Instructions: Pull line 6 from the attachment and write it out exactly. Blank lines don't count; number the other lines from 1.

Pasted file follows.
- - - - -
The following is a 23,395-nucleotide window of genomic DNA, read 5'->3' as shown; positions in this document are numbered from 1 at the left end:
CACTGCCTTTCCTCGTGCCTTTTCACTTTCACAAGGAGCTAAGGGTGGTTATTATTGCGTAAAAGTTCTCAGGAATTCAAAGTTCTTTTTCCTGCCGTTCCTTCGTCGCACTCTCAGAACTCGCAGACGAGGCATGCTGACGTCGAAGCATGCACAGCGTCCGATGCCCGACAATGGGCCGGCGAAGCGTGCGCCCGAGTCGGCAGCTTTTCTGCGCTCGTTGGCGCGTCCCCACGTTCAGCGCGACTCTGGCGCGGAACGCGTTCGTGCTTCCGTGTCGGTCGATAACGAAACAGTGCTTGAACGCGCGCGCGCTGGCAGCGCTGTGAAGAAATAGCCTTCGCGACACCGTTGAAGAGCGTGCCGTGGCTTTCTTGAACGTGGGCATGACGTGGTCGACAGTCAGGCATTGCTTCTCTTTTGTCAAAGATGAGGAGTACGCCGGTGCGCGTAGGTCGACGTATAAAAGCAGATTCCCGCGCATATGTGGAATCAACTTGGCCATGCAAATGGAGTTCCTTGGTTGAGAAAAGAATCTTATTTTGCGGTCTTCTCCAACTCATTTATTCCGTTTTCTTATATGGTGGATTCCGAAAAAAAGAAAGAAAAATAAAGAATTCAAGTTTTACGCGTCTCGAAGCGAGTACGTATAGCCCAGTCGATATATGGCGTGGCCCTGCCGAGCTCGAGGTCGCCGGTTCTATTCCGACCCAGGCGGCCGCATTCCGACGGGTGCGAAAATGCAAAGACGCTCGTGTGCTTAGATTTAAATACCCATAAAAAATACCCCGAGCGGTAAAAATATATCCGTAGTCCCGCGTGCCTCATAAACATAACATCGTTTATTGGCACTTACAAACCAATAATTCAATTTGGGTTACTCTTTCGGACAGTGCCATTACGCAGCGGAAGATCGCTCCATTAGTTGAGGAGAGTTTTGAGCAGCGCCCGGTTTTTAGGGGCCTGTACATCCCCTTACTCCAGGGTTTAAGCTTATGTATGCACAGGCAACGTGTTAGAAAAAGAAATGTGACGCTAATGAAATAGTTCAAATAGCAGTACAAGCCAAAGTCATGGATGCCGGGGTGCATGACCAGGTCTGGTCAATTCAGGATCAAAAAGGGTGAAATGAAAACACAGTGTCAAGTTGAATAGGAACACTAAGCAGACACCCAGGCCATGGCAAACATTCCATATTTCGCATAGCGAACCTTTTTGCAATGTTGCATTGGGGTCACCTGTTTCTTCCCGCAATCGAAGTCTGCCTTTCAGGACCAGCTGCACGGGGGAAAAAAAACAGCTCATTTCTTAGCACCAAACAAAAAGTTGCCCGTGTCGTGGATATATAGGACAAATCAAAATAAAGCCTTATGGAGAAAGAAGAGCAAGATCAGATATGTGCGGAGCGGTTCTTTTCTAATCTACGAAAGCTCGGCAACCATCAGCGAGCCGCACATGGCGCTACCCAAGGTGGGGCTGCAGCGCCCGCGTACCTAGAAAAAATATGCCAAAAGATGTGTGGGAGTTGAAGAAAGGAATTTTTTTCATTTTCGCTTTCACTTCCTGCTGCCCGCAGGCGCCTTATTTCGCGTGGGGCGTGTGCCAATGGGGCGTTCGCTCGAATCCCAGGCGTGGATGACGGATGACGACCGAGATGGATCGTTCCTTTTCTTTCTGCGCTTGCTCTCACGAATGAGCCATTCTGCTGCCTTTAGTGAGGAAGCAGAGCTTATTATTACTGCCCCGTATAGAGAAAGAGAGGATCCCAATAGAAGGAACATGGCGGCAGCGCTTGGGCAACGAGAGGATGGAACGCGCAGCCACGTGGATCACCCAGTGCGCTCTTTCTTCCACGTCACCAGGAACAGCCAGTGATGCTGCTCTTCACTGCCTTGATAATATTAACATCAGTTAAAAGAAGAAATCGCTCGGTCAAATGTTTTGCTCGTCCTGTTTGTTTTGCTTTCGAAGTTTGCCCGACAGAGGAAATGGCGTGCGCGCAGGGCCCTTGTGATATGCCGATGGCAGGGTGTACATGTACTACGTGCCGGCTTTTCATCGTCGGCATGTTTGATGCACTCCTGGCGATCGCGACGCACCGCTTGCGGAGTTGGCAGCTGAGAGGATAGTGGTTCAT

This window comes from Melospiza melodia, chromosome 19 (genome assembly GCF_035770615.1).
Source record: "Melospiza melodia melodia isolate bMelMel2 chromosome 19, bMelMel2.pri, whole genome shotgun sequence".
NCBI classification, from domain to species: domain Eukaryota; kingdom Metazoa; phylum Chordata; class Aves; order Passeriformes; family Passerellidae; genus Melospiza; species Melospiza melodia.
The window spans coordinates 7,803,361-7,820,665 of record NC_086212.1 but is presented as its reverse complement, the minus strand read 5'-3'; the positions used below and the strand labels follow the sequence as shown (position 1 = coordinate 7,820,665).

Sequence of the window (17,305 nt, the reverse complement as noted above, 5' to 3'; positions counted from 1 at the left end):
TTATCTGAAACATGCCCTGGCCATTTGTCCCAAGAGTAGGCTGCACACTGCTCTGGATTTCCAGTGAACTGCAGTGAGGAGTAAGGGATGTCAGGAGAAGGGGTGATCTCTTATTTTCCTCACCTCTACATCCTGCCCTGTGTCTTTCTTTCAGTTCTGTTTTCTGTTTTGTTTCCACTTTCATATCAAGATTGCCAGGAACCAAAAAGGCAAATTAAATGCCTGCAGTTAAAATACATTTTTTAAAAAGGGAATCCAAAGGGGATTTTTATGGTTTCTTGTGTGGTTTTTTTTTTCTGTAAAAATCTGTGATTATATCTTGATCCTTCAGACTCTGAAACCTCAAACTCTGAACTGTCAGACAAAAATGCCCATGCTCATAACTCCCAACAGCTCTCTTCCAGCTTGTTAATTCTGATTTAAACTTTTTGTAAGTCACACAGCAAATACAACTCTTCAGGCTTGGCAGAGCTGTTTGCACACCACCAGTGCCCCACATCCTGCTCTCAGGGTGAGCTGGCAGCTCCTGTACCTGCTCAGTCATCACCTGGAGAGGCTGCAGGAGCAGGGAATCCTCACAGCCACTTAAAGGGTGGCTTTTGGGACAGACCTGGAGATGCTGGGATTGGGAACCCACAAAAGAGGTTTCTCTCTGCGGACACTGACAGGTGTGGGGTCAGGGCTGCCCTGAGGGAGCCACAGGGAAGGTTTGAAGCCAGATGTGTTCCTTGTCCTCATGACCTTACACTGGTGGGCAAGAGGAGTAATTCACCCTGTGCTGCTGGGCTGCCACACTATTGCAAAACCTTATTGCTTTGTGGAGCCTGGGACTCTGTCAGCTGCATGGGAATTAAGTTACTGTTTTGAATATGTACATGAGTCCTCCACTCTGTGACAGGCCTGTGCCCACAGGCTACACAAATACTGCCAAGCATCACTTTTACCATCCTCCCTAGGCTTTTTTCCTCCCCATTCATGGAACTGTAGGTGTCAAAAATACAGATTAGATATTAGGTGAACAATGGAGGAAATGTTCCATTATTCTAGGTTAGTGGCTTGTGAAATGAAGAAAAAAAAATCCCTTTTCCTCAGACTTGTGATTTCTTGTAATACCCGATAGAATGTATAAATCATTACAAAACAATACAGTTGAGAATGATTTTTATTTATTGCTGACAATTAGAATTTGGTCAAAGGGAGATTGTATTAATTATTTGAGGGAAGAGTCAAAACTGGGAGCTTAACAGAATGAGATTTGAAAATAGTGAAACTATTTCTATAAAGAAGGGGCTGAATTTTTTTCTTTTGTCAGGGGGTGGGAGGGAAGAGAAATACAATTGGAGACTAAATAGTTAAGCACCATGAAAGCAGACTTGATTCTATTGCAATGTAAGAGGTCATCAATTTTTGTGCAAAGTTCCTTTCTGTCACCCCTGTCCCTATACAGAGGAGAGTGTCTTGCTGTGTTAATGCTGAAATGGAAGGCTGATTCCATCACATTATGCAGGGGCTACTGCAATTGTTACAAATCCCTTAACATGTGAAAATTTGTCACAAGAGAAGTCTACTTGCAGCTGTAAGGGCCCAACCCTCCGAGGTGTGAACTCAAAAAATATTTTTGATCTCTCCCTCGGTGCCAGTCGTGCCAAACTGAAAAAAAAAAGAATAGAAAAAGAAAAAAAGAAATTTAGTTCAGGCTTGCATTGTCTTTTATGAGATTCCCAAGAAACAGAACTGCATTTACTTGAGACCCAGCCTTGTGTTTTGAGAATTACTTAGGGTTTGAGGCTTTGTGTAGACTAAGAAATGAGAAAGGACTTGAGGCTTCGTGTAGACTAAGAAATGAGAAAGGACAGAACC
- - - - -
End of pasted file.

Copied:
The window spans coordinates 7,803,361-7,820,665 of record NC_086212.1 but is presented as its reverse complement, the minus strand read 5'-3'; the positions used below and the strand labels follow the sequence as shown (position 1 = coordinate 7,820,665).